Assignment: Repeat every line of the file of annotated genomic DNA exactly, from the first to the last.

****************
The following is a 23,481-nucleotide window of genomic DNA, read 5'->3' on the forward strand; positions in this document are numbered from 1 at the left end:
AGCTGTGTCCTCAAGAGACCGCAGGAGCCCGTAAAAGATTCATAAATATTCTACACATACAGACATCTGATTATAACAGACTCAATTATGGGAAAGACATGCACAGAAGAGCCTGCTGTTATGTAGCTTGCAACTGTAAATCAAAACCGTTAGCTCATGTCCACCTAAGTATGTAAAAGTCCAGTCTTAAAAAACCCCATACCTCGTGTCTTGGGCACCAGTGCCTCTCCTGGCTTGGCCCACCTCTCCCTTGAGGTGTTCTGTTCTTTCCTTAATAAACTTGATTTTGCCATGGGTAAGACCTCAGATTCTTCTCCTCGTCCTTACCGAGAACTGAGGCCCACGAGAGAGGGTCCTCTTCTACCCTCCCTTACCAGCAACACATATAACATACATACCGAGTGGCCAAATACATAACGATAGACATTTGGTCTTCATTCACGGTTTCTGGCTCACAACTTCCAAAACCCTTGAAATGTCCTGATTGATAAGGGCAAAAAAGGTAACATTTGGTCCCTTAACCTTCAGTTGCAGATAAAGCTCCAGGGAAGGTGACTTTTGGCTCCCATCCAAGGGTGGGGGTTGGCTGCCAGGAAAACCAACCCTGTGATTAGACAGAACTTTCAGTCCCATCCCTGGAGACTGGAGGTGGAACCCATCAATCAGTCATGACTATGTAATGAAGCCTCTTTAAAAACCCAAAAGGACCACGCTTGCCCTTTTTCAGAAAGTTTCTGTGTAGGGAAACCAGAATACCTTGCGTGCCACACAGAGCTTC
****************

The following is a 23,481-nucleotide window of genomic DNA, read 5'->3' on the forward strand; positions in this document are numbered from 1 at the left end:
AGCTGTGTCCTCAAGAGACCGCAGGAGCCCGTAAAAGATTCATAAATATTCTACACATACAGACATCTGATTATAACAGACTCAATTATGGGAAAGACATGCACAGAAGAGCCTGCTGTTATGTAGCTTGCAACTGTAAATCAAAACCGTTAGCTCATGTCCACCTAAGTATGTAAAAGTCCAGTCTTAAAAAACCCCATACCTCGTGTCTTGGGCACCAGTGCCTCTCCTGGCTTGGCCCACCTCTCCCTTGAGGTGTTCTGTTCTTTCCTTAATAAACTTGATTTTGCCATGGGTAAGACCTCAGATTCTTCTCCTCGTCCTTACCGAGAACTGAGGCCCACGAGAGAGGGTCCTCTTCTACCCTCCCTTACCAGCAACACATATAACATACATACCGAGTGGCCAAATACATAACGATAGACATTTGGTCTTCATTCACGGTTTCTGGCTCACAACTTCCAAAACCCTTGAAATGTCCTGATTGATAAGGGCAAAAAAGGTAACATTTGGTCCCTTAACCTTCAGTTGCAGATAAAGCTCCAGGGAAGGTGACTTTTGGCTCCCATCCAAGGGTGGGGGTTGGCTGCCAGGAAAACCAACCCTGTGATTAGACAGAACTTTCAGTCCCATCCCTGGAGACTGGAGGTGGAACCCATCAATCAGTCATGACTATGTAATGAAGCCTCTTTAAAAACCCAAAAGGACCACGCTTGCCCTTTTTCAGAAAGTTTCTGTGTAGGGAAACCAGAATACCTTGCGTGCCACACAGAGCTTC